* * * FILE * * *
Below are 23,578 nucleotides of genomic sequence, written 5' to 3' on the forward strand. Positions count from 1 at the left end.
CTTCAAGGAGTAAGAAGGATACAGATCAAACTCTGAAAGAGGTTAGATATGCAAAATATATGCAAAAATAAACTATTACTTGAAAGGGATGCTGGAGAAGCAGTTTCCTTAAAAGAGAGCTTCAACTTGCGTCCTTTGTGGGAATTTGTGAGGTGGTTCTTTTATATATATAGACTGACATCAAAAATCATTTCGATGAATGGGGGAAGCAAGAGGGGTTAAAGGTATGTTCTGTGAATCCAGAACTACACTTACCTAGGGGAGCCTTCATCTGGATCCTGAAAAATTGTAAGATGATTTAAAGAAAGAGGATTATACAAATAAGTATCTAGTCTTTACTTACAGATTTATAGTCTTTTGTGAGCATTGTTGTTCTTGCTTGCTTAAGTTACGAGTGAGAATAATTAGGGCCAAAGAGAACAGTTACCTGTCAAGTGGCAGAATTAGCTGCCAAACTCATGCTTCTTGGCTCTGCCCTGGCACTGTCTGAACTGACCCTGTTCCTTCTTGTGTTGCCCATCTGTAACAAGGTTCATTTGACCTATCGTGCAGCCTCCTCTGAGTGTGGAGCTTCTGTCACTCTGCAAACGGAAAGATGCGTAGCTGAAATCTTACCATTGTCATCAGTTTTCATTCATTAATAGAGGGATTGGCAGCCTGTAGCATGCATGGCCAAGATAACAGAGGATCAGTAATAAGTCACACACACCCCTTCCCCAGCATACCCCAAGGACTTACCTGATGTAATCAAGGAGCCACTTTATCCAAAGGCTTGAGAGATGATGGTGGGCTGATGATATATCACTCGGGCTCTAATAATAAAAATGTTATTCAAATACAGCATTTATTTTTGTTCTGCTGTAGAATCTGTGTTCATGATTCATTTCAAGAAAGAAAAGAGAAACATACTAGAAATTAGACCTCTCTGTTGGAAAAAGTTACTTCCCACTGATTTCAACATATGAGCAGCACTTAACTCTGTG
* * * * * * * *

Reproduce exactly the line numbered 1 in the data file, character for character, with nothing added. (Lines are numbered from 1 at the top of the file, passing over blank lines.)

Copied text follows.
Below are 23,578 nucleotides of genomic sequence, written 5' to 3' on the forward strand. Positions count from 1 at the left end.